II. Statutory Authority and Enforcement
In addition to the provisions of section 515(i) of the act described in section I of this document, this order is issued under section 519 of the act, as implemented by § 860.7(g)(2) (21 CFR 860.7(g)(2)). Section 860.7(g)(2) authorizes FDA to require reports or other information bearing on the classification of a device. Section 519 of the act also requires the reporting of any death or serious injury caused by a device or by its malfunction.
Failure to comply with this order results in the device being misbranded under section 502(t) of the act (21 U.S.C. 352(t)) and is a prohibited act under sections 301(a) and (q) of the act (21 U.S.C. 331(a) and (q)). The agency will use its enforcement powers to deter noncompliance. Violations of section 301 of the act may be subject to seizure or injunction under sections 302(a) and 304(a) of the act (21 U.S.C. 332(a) and 334(a)). In addition, violations under section 301 of the act may be subject to civil penalties under section 303(f) of the act (21 U.S.C. 333(f)) and criminal prosecution under section 303(a) of the act (21 U.S.C. 333(a)).
The agency is hereby issuing this order under sections 515(i) and 519 of the act and § 860.7(g)(1) of the regulations. Under the order, the required information must be submitted by the date set forth in this document (see DATES) so that FDA may begin the process established by section 515(i) of Start Printed Page 16216the act to either reclassify these devices into class I or II or initiate rulemaking to require submission of PMAs or PDPs for them. FDA does not anticipate extending the time for submitting the required information.
For the following 25 devices, the required information must be submitted by August 7, 2009.
1. 21 CFR 868.5610 Membrane lung for long-term pulmonary support.
2. 21 CFR 870.3535 Intra-aortic balloon and control system.
3. 21 CFR 870.3545 Ventricular bypass (assist) device.
4. 21 CFR 870.3600 External pacemaker pulse generator.
5. 21 CFR 870.3610 Implantable pacemaker pulse generator.
6. 21 CFR 870.3680(b) Cardiovascular permanent pacemaker electrode.
7. 21 CFR 870.3700 Pacemaker programmers.
8. 21 CFR 870.3710 Pacemaker repair or replacement material.
9. 21 CFR 870.4360 Nonroller-type cardiopulmonary bypass blood pump.
10. 21 CFR 870.5200 External cardiac compressor.
11. 21 CFR 870.5225 External counter-pulsating device.
12. 21 CFR 870.5310 Automated external defibrillator.
13. 21 CFR 872.3640(b)(2) Endosseous dental implant (blade form).
14. 21 CFR 872.3960 Mandibular condyle prosthesis (temporary implant).
15. 21 CFR 876.5540(b)(1) Implanted blood access device.
16. 21 CFR 876.5870 Sorbent hemoperfusion system.
17. 21 CFR 882.5800 Cranial electrotherapy stimulator.
18. 21 CFR 882.5940 Electroconvulsive therapy device.
19. 21 CFR 884.5330 Female condom.
20. 21 CFR 888.3070(b)(2) Pedicle screw spinal system (certain uses).
21. 21 CFR 888.3320 Hip joint metal/metal semi-constrained, with a cemented acetabular component, prosthesis.
22. 21 CFR 888.3330 Hip joint metal/metal semi-constrained, with an uncemented acetabular component, prosthesis.
23. 21 CFR 890.5290(b) Shortwave diathermy (certain uses).
24. 21 CFR 890.5525(b) Iontophoresis device (certain uses).
25. 892.1990 Transilluminator for breast evaluation.
Required Contents of Submissions
By the date listed in the DATES section of this document, all manufacturers currently marketing the preamendments class III devices subject to this order shall provide a summary of, and citation to, any information known or otherwise available to them respecting the devices, including adverse safety and effectiveness data that has not been submitted under section 519 of the act. FDA suggests that it may be in the best interest of submitters to summarize the information submitted under section 519 of the act to facilitate FDA's decisionmaking.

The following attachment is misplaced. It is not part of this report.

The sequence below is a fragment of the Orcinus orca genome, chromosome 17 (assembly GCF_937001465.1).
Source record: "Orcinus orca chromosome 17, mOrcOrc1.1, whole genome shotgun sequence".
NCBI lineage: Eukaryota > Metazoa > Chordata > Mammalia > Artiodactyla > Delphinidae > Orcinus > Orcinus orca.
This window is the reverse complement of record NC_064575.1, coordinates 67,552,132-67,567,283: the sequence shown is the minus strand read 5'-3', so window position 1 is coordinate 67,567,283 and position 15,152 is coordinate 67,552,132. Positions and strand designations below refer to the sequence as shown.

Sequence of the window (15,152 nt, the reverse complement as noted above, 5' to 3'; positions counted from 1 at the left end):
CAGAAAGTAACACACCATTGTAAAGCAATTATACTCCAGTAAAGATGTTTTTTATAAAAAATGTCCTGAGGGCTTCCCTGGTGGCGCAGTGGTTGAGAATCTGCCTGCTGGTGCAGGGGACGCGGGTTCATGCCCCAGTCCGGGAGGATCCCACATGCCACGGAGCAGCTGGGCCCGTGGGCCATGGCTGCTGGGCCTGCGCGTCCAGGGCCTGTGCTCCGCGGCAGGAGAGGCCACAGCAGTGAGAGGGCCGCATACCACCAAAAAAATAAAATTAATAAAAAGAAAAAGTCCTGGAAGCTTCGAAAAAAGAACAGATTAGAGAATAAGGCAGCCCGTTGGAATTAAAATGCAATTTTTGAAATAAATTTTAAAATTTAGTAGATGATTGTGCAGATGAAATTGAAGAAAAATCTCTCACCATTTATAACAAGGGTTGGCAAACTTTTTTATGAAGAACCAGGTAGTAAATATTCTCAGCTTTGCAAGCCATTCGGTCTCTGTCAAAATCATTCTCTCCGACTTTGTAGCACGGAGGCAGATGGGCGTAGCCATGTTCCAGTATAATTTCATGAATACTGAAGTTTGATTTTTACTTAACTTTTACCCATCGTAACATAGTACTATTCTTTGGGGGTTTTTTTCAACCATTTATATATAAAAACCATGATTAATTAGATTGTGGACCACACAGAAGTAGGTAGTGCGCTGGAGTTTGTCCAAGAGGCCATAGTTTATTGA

The information should be submitted in one of the two following formats depending on whether the manufacturer is aware of information that would support the reclassification of the device into class I (general controls) or class II (special controls). Information that would support the reclassification of the device must consist of adequate, valid scientific evidence showing that general controls alone, or general controls along with special controls, will provide a reasonable assurance of the safety and effectiveness of the device.
If a manufacturer is not aware of information that would support the reclassification of its device into class I or class II, the information should be submitted in the following format:
1. Indications for use. A general description of the disease or condition to be diagnosed, treated, cured, mitigated, or prevented, including a description of the patient population for which the device is intended.
2. Device description. An explanation of how the device functions, significant physical and performance characteristics of the device, and basic scientific concepts that form the basis for the device.
3. Other device labeling. Other device labeling that includes contraindications, warnings and precautions and/or promotional materials.
4. Risks. A summary of all adverse safety and effectiveness information and identification of the risks presented by the device as well as any mechanisms or procedures which will control the risk.
5. Alternative practices and procedures. A description of alternative practices or procedures for diagnosing, treating, preventing, curing, or mitigating the disease or condition for which the device is intended.
6. Summary of preclinical and clinical data. The summary of preclinical and clinical data should include the conclusions drawn from the studies that support the safety and effectiveness of the device, and that address the adverse effects of the device on health. The summary should include a brief description of the objective of the studies, the experimental design, how the data were collected and analyzed, and a brief description of the results of the studies, whether positive, negative, or inconclusive. The summary of the clinical study should also include a discussion of the subject inclusion and exclusion criteria, the study population, reasons for patient discontinuations, and results of statistical analyses.